Andrew Crossley, the controversial lawyer behind one-man legal outfit ACS Law, has failed to turn up for his day in court today, according to early reports from THINQ readers.
Crossley, who has been universally criticised for his tactic of attempting to frighten people into coughing up cash for downloading hard-core porn with threats of legal action, was due in court today to accuse 27 individuals of such offences on the grounds of evidence supplied by ISPs.
Our research tells us that Crossley has never successfully tried one of these cases and the only time he has ever received a ruling in favour of one of his illustrious list of clients is when the accused didn't bother to turn up.
Now it seems that Crossley has done the same. Reader Mike told us a couple of days ago that he was due in court today but that the hearing had been cancelled. "They dropped the case," he told us. "I'm now in the process of putting a complaint in with the solicitor regulating body. I want ACS closed down and fined big time." he added.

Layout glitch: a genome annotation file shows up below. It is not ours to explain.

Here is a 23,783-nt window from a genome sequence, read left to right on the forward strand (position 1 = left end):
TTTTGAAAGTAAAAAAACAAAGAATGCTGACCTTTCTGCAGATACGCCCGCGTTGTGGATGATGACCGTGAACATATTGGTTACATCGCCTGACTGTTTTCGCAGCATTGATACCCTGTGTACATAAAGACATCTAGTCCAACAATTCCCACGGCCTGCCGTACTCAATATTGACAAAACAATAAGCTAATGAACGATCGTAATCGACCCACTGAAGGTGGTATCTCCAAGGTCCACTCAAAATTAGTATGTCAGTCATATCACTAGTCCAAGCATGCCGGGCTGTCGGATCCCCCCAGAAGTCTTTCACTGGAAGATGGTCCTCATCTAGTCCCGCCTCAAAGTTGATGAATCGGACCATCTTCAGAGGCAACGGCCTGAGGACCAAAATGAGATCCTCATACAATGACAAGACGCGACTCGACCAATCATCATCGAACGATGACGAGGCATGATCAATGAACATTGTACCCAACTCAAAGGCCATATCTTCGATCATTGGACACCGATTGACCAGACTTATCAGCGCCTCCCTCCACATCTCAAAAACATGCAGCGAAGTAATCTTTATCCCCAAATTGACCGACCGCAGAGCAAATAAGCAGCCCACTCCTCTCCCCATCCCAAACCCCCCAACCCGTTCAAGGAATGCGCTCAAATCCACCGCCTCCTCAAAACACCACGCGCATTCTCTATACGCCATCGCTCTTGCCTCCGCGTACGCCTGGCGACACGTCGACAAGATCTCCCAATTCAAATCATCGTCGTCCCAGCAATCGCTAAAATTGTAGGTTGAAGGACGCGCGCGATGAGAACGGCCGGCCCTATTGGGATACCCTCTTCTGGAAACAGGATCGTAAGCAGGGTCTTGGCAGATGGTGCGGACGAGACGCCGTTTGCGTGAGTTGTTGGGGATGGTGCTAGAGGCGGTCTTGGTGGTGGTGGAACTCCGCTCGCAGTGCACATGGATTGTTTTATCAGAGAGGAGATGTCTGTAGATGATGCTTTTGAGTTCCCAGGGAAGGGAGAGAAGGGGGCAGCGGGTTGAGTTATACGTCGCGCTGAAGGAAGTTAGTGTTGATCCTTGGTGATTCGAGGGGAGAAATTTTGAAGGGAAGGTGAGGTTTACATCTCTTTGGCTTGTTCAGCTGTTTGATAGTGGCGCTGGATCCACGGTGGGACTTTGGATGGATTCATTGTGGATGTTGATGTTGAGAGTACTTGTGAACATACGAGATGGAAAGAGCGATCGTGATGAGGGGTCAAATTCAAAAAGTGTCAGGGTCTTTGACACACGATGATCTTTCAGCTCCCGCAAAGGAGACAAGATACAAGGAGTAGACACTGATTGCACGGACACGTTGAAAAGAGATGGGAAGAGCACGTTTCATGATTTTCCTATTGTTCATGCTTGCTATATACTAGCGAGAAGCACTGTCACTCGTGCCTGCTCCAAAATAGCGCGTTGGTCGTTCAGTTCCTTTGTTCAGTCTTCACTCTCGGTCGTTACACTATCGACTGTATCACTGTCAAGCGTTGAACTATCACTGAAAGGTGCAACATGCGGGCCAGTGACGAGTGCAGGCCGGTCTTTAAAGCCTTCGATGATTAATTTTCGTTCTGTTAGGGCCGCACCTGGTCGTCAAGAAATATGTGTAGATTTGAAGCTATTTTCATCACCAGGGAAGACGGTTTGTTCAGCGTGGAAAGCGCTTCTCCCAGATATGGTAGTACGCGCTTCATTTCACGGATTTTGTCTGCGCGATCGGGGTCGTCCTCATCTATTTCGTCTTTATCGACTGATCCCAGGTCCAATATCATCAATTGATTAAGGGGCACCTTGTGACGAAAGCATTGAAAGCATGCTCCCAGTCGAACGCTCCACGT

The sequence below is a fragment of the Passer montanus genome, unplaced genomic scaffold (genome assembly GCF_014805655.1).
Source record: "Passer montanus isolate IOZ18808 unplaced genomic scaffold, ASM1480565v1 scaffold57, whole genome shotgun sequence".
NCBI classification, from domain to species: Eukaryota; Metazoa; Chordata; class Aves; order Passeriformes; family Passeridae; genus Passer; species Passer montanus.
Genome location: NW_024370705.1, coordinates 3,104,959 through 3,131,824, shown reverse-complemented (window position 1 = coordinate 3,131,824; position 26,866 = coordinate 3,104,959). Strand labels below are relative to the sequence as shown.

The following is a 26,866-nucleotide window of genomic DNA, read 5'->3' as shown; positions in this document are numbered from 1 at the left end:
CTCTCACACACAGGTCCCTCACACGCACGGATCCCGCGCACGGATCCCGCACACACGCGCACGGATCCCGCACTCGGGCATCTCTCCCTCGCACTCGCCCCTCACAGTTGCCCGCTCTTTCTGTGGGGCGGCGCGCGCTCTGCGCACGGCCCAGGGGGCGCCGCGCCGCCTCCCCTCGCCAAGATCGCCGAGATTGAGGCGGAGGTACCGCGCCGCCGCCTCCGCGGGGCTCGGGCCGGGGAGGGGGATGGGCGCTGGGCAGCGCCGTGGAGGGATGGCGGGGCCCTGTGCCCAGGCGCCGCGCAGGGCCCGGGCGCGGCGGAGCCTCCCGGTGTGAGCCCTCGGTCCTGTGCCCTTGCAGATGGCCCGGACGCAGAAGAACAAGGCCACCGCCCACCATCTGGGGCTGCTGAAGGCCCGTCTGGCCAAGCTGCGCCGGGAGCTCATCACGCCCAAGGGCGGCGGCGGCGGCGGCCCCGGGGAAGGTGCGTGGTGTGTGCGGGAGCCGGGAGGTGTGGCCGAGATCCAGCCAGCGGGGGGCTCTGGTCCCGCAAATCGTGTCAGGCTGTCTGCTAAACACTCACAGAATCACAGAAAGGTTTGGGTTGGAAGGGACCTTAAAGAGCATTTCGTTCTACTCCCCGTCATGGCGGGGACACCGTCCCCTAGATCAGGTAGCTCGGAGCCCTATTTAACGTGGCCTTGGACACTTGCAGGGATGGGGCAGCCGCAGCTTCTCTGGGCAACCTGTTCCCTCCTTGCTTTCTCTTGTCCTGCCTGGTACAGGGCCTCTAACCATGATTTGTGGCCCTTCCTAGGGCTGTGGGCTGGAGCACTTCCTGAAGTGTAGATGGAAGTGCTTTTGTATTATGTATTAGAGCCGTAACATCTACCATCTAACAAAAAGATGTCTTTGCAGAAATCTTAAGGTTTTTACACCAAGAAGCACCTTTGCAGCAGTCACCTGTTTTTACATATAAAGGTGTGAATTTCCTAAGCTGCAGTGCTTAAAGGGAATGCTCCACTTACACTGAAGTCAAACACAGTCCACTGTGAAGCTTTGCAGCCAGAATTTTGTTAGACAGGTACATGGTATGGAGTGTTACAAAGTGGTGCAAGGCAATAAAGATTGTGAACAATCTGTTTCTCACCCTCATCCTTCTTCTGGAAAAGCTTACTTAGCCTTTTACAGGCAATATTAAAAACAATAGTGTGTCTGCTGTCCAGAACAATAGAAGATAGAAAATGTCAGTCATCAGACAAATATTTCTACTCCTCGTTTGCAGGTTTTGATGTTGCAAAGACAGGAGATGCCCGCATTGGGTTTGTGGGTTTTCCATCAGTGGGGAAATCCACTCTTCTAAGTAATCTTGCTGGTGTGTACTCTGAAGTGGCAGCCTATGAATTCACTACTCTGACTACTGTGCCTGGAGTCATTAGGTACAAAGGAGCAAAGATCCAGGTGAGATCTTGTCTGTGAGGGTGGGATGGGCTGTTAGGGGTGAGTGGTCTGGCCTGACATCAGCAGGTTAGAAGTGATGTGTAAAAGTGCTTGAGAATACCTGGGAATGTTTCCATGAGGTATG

Today, however, we have had a conflicting report from reader Johnson who says suggests that Crossley failed to show in court because a member of his family has had an accident. In that case, the hearings would almost certainly be reconvened at a later date. We have every sympathy for Crossley's family if one of its members has been injured, after all you can't choose your relatives, but if this turns out to be another diversionary tactic on behalf of ACS Law the company and its director should be hung out to dry.
We have also been informed that Crossley is now sending out fresh letters under the new name of GCB Ltd., having changed the name of the company at the request of his clients, no doubt in an attempt to sidestep the barrage of negative publicity which dogs the one-man bandit's every move.
Crossley uses IP information supplied by a third-party outfit to weasel court-ordered information out of ISPs, which is then used to send threatening letters to the owner of the broadband connection, in most cases accusing them of downloading highly unpleasant-sounding porn.
It has been estimated that up to 40 per cent of people receiving these letters cough up the cash to avoid embarrassment regardless of their propensity to porn or actual guilt, leading to the practice being named 'speculative invoicing'.